A decade on: remembering the Chilean miners' rescue

A cave-in at the San Jose coper-gold mine trapped 33 men underground for 69 days but all survived

October 13 marks 10 years since 33 Chilean miners were pulled to the surface after a cave-in at the San Jose coper-gold mine left them trapped underground for 69 days. Millions of people worldwide tuned in to watch the rescue via video stream as the men were slowly winched to the surface, where their desperate families, accompanied by Chilean President Pinera and the first lady, Cecilia Morel were waiting to greet them.

A decade on, pictures of the dramatic rescue that involved almost every Chilean government ministry and the NASA space agency – costing US$20 million – are a vivid reminder of the miners’ ordeal during the longest underground entrapment in history.

Stuck 700 feet below the surface, five kilometres from the entrance, the men initially took refuge in an emergency shelter, but poor ventilation in the hot, humid environment forced them to move into a tunnel. Meagre emergency supplies of tinned fish provided enough food for a few days, but the men rationed them over two weeks, running out just as they were discovered.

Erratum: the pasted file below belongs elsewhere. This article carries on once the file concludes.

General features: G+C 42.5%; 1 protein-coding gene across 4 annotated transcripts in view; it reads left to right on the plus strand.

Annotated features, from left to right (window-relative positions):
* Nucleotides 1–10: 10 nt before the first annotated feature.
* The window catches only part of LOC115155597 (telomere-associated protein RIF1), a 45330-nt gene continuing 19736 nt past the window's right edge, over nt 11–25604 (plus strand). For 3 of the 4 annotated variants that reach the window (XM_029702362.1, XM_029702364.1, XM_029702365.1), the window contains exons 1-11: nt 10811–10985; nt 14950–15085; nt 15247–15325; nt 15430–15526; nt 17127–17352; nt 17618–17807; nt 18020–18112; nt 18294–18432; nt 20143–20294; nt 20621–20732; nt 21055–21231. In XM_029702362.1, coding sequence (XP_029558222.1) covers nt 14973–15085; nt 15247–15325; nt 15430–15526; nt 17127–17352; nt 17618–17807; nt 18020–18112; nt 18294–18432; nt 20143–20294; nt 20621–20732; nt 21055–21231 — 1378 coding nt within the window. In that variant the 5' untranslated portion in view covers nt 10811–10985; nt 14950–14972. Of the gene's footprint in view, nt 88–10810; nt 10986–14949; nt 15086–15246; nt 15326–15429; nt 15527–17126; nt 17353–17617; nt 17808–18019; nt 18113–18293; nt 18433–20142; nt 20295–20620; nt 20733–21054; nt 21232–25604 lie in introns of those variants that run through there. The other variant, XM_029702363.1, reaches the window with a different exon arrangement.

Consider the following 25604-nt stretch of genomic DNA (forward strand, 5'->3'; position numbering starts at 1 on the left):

On August 22, 17 days after the mine caved in, the miners attached a note to a probe lowered down by authorities saying, "We are fine in the shelter, the 33 of us." But testimony from survivors hinted a darker ordeal.

"All 33 trapped miners, practicing a one-man, one-vote democracy worked together to maintain the mine, look for escape routes and keep up morale. We knew that if society broke down we would all be doomed. Each day a different person took a bad turn. Every time that happened, we worked as a team to try to keep the morale up," miner Mario Sepulveda said after leaving hospital.

All of the men, he added, took an oath of silence to conceal certain details of their experiences underground, especially during the first few weeks as despair set in before contact was established with rescue teams.

Miraculously, all men emerged from the mine in reasonable health and subsequently contributed to a book by prize-winning writer Hector Tobar and a film directed by Patricia Riggen chronicling their ordeal.